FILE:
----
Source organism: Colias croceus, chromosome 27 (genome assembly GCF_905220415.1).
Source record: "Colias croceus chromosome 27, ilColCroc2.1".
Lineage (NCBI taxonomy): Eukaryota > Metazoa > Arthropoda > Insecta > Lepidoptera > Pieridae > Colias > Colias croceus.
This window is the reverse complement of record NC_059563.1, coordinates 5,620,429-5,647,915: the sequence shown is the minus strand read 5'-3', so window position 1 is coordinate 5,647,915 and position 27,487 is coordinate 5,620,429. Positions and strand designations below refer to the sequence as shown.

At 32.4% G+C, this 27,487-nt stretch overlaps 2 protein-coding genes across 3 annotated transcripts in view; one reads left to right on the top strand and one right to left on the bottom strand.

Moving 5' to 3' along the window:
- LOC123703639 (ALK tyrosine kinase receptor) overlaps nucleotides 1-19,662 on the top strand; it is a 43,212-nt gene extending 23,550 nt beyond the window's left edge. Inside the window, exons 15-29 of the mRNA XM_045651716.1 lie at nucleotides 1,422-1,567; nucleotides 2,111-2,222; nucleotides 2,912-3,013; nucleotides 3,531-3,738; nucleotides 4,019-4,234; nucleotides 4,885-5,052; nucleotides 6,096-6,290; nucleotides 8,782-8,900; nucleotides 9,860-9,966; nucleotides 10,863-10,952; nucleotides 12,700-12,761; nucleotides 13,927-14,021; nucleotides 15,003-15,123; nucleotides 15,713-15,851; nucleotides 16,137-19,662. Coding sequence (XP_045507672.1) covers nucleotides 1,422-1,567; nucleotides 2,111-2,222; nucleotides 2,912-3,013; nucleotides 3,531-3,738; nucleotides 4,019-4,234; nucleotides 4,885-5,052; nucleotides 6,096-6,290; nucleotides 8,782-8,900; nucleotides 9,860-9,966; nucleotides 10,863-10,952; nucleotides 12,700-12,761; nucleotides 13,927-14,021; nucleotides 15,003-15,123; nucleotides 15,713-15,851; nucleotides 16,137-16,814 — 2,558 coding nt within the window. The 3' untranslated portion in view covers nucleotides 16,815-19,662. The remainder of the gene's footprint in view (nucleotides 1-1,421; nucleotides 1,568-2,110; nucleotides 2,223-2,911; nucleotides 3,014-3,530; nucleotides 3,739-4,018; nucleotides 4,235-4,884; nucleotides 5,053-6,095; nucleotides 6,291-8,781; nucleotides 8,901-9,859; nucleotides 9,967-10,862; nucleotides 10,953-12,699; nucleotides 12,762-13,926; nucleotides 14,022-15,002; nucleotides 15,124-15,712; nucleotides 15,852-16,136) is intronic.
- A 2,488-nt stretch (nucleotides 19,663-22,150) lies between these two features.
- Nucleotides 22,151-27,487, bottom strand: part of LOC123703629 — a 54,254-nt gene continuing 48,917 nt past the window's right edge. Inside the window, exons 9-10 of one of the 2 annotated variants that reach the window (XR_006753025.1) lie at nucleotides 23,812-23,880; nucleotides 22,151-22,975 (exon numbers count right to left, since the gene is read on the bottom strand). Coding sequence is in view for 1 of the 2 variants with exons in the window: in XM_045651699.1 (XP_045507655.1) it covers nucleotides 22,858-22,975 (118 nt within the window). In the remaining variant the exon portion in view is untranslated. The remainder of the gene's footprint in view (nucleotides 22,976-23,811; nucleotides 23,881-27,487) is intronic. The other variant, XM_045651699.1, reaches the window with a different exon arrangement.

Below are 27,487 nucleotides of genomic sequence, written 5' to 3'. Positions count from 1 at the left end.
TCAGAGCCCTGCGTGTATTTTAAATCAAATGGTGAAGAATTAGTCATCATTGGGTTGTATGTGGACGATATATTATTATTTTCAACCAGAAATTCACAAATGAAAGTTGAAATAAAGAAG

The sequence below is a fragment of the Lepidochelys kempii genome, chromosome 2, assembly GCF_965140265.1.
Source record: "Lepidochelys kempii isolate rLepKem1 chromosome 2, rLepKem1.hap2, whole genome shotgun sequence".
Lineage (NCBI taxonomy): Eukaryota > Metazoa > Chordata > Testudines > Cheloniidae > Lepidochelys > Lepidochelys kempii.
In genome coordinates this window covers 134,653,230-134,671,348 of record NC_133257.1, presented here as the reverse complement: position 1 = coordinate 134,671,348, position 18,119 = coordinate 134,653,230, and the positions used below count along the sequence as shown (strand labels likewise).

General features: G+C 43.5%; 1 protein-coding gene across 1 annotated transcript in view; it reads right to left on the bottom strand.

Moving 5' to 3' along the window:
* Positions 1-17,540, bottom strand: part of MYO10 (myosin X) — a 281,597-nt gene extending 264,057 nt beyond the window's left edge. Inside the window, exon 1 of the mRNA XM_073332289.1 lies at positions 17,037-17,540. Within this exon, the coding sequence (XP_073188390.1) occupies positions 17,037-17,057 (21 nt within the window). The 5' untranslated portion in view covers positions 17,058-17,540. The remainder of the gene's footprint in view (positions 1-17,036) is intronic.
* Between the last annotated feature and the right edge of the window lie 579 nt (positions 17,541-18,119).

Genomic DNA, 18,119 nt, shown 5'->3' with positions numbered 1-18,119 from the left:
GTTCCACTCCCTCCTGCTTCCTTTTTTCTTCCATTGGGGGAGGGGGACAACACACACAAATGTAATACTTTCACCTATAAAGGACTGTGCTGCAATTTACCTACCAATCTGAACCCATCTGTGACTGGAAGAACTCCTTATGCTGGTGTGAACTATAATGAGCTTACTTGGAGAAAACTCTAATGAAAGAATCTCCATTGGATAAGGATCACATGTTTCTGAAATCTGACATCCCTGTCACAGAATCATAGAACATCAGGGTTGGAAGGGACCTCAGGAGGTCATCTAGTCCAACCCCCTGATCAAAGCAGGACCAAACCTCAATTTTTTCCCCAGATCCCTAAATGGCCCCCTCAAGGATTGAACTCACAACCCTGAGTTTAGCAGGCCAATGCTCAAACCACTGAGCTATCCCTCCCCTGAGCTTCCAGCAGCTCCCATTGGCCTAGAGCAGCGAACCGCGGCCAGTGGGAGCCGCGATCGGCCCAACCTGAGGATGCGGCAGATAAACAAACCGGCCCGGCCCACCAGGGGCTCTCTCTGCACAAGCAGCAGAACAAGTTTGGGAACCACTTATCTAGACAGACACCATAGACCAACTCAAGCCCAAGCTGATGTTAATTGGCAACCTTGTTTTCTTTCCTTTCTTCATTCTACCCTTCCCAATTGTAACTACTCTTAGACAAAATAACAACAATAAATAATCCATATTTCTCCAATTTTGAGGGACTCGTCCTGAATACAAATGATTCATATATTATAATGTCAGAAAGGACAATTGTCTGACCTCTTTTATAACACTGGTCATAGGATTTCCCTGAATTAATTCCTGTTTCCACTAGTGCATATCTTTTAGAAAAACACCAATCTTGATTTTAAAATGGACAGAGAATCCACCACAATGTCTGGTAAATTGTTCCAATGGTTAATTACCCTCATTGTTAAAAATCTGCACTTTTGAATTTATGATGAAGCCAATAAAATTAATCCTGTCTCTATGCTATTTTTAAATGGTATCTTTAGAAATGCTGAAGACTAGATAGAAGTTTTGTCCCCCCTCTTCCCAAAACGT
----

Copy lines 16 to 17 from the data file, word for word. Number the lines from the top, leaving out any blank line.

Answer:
General features: G+C 43.5%; 1 protein-coding gene across 1 annotated transcript in view; it reads right to left on the bottom strand.

Moving 5' to 3' along the window: